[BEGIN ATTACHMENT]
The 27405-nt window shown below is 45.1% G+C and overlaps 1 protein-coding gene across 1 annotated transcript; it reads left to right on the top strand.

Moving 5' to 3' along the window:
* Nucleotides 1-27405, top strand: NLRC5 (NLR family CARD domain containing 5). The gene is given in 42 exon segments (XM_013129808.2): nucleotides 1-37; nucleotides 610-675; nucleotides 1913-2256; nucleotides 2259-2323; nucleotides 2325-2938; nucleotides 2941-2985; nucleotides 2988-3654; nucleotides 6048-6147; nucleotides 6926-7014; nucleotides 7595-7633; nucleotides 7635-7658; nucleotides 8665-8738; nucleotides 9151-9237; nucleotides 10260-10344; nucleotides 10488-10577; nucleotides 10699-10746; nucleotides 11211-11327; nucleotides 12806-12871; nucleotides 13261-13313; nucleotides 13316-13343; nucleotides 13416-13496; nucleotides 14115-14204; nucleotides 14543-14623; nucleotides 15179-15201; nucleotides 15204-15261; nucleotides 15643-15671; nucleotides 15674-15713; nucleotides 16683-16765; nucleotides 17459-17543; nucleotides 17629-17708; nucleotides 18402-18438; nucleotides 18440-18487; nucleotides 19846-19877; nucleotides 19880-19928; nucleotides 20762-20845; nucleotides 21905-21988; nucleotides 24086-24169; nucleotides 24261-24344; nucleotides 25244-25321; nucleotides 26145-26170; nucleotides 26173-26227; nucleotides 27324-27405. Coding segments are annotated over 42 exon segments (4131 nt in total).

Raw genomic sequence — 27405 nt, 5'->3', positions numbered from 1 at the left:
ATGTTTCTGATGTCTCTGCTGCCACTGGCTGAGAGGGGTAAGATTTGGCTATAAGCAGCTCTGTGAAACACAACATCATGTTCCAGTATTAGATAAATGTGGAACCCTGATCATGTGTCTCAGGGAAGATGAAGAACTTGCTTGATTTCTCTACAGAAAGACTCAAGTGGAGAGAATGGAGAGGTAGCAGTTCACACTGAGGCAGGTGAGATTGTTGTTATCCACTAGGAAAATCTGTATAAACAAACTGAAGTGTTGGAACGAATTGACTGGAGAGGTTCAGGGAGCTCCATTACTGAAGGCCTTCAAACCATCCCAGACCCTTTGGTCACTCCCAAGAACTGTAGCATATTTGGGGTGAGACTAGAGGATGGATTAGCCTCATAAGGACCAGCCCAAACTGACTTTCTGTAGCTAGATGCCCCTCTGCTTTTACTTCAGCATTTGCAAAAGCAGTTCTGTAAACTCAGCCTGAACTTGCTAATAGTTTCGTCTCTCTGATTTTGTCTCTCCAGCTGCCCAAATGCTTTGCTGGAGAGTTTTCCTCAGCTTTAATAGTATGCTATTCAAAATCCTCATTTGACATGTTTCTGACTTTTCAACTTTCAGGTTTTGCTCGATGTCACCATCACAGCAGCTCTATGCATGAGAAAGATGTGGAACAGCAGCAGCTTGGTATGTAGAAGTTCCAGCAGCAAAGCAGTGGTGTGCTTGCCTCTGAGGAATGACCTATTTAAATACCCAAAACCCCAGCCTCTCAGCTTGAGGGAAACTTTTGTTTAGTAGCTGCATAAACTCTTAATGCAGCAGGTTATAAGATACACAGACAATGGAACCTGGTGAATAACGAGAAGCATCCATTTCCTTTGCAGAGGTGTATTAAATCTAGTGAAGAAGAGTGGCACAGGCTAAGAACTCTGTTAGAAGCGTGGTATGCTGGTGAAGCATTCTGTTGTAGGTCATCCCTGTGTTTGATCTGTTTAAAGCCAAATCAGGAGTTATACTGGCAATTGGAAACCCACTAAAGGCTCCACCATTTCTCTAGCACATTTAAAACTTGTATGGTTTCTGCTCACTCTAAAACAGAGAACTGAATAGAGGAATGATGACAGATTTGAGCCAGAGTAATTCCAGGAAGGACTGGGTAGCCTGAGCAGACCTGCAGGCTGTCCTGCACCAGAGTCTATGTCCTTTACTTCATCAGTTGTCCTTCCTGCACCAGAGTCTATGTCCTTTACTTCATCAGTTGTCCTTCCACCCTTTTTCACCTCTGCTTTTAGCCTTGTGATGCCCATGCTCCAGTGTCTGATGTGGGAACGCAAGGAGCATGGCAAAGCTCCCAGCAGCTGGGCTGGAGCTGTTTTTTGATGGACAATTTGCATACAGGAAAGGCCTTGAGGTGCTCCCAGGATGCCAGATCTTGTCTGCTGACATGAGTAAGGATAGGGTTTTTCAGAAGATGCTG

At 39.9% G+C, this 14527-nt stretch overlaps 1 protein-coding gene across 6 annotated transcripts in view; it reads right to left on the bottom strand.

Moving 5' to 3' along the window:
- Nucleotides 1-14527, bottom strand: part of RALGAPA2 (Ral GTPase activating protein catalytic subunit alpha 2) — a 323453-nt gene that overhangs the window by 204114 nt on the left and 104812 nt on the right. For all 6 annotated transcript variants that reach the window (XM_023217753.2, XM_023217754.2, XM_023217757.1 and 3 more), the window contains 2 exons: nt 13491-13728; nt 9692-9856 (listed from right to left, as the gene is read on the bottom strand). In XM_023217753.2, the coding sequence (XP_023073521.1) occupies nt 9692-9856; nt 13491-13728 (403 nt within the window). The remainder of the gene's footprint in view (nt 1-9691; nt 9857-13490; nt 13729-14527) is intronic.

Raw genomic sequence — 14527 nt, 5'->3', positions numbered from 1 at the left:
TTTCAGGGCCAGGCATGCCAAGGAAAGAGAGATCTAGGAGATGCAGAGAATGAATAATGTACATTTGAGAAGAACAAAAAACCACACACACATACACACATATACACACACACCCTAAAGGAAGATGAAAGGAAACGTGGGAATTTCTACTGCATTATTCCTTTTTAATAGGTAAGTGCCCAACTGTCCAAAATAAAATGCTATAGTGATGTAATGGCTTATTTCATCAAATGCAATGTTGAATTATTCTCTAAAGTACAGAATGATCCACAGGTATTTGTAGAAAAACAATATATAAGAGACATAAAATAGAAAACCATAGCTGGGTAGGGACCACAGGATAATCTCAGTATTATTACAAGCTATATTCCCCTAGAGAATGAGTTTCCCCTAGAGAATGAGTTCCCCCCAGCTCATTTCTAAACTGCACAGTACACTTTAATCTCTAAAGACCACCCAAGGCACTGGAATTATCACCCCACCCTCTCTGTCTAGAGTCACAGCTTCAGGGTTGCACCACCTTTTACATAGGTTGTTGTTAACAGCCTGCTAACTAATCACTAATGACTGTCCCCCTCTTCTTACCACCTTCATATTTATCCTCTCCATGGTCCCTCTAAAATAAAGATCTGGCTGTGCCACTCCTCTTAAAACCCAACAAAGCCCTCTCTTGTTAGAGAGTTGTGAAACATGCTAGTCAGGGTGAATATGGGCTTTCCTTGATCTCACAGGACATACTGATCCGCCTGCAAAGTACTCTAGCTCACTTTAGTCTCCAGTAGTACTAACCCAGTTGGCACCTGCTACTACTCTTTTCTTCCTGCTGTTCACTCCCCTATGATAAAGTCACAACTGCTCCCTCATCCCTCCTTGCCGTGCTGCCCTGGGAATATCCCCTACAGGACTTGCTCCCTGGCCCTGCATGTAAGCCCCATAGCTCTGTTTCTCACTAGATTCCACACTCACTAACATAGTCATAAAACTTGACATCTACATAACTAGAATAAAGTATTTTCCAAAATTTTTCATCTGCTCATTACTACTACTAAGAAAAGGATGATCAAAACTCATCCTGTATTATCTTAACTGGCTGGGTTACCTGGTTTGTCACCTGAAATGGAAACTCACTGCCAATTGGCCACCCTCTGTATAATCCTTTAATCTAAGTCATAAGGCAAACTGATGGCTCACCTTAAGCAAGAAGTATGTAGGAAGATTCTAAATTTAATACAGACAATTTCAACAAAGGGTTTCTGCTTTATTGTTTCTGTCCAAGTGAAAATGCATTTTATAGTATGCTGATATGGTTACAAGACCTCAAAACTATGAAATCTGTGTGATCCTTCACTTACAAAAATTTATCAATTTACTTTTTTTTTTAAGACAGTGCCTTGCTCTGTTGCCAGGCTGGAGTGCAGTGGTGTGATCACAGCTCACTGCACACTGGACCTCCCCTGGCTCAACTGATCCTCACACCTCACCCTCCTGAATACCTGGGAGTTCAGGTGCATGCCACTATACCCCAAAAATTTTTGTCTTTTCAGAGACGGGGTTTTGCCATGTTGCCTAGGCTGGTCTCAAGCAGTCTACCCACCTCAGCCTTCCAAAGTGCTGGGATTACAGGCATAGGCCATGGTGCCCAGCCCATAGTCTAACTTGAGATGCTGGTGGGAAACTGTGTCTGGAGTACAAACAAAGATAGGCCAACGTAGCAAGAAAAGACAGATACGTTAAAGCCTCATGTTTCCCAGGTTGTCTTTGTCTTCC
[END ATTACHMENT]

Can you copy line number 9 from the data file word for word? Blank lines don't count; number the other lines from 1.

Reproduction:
Raw genomic sequence — 14527 nt, 5'->3', positions numbered from 1 at the left: